the subject o f electrical fume-deposition which is now a great
industrial system. It was upon the fundamental research and
pioneer experiments o f Lodge, followed by the w ork o f D r F. G.
Cottrell in the U.S.A., and D r Moeller in Germany, that these
remarkable developments are based. Lodge’s early experiments
illustrated how fog might be dispersed by electrostatic means.
Their practical applications are in the abatement o f the dust
nuisance from power stations and other works, the collection o f
valuable material from the effluent gases in smelting and refining
operations, and the cleaning o f gases from blast furnaces and
coke-ovens for subsequent use. Many thousands o f industrial
works are now equipped w ith installations for electrostatic
precipitation with systems which had their origin in Lodge’s
Lodge did not embark on his career as an experimenter at
quite such an early age as did Maxwell, but at eighteen he had
set up a laboratory equipped w ith primitive apparatus, and with
that remarkable and characteristic product o f its age, the Penny
Cyclopaedia, as a book o f reference. He made for himself the
discovery that an electric circuit possesses self-induction, a
property analogous to inertia, and devised a means o f measuring
it. The property was not unfamiliar to physicists, though its
significance was not fully appreciated. To Lodge, self-induction
was a fertile field o f experiment, and he pressed the idea into
service in many directions, introducing it into the ignition o f
motor-cars, the phenomena o f lightning and lightning-conductors,
and ultimately the tuning o f electric waves.
The high-tension electric ignition system, which two o f
Lodge’s sons applied to internal combustion engines, in the
form o f induction coils producing oscillatory sparks o f high
frequency, was developed from his experiments on electric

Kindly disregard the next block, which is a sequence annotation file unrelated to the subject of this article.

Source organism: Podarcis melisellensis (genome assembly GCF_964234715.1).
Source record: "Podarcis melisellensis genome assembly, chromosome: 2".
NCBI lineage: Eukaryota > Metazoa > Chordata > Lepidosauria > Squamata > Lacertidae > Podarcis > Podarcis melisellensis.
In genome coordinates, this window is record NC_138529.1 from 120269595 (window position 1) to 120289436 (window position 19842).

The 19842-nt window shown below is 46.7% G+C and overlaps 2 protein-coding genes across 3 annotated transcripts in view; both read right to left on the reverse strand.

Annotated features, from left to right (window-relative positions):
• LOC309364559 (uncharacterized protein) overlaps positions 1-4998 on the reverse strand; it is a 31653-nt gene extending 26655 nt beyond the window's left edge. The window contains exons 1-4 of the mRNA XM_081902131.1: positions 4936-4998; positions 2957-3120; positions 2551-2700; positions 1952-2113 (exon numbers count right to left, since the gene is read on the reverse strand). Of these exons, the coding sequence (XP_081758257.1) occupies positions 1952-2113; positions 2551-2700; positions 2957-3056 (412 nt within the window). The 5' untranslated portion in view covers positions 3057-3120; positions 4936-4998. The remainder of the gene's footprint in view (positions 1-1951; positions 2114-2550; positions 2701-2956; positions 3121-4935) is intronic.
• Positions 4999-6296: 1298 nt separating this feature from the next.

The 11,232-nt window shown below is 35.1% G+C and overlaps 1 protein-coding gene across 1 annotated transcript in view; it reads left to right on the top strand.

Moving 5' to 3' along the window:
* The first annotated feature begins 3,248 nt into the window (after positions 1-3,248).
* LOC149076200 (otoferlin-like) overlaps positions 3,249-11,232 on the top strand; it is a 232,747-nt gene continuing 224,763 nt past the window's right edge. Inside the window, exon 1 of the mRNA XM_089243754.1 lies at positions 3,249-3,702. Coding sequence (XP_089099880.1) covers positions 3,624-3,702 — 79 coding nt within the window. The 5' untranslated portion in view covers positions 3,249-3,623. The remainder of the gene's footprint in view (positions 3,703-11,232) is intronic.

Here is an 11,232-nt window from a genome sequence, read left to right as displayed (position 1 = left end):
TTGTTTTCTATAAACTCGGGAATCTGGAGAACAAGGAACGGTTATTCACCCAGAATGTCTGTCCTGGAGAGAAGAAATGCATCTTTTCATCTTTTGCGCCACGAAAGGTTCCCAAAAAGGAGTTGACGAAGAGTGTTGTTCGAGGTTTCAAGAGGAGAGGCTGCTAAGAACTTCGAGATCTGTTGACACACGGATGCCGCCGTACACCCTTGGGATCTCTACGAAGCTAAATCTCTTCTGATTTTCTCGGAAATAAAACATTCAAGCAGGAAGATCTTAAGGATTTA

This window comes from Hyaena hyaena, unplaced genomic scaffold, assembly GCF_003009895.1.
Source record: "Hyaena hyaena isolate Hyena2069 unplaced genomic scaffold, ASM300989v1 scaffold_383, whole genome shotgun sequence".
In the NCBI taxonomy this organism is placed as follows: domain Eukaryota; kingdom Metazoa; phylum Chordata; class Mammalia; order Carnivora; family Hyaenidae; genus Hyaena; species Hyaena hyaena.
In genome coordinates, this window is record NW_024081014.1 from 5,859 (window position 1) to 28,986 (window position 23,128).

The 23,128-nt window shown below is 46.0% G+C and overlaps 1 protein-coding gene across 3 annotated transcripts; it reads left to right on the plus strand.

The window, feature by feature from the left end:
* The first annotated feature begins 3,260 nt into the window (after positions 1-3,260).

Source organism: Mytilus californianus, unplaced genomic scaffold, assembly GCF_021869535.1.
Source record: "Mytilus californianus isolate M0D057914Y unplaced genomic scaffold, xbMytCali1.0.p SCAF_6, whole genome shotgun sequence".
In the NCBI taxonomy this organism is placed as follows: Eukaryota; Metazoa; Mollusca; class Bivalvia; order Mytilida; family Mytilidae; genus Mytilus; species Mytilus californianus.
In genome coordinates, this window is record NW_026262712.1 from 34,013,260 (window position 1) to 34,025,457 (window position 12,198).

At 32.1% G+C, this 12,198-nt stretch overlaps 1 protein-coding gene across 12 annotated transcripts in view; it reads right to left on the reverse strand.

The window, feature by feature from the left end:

discharges derived from Leyden jars and their relation to
lightning discharges. There was nothing entirely new in the
experiments, but it was Lodge who gave particular attention to
the sudden rush along uninsulated conductors when insulated
OLIVER JOSEPH LODGE
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Leyden jars were discharged. The whole disruptive discharge
occurs impulsively in a small fraction o f a second, and as it
can be produced between terminals under water or in any sort
o f oily mixture its application to spark ignition has proved
The question o f the relative m otion o f ether and m atter was
rapidly coming to the fore during Lodge’s middle years. The
simple explanation o f the aberration experiment w ith an ‘em pty’
telescope pointed to a stagnant ether; the experiments o f Airy
and Hoek, which show that the aberration is the same whether
a telescope be filled w ith air or water, may be interpreted in
terms o f a convective drag involving a coefficient (/u,2— 1) /yu,2.
This law o f drift had been verified by Fizeau and, later, by
Michelson and Morley, who repeated Fizeau’s experiment under
greatly improved conditions.
But the celebrated experiment known,
, as the
Michelson-Morley experiment, pointed directly, in the view o f
the physics o f the time, to a convected ether, and Lodge’s in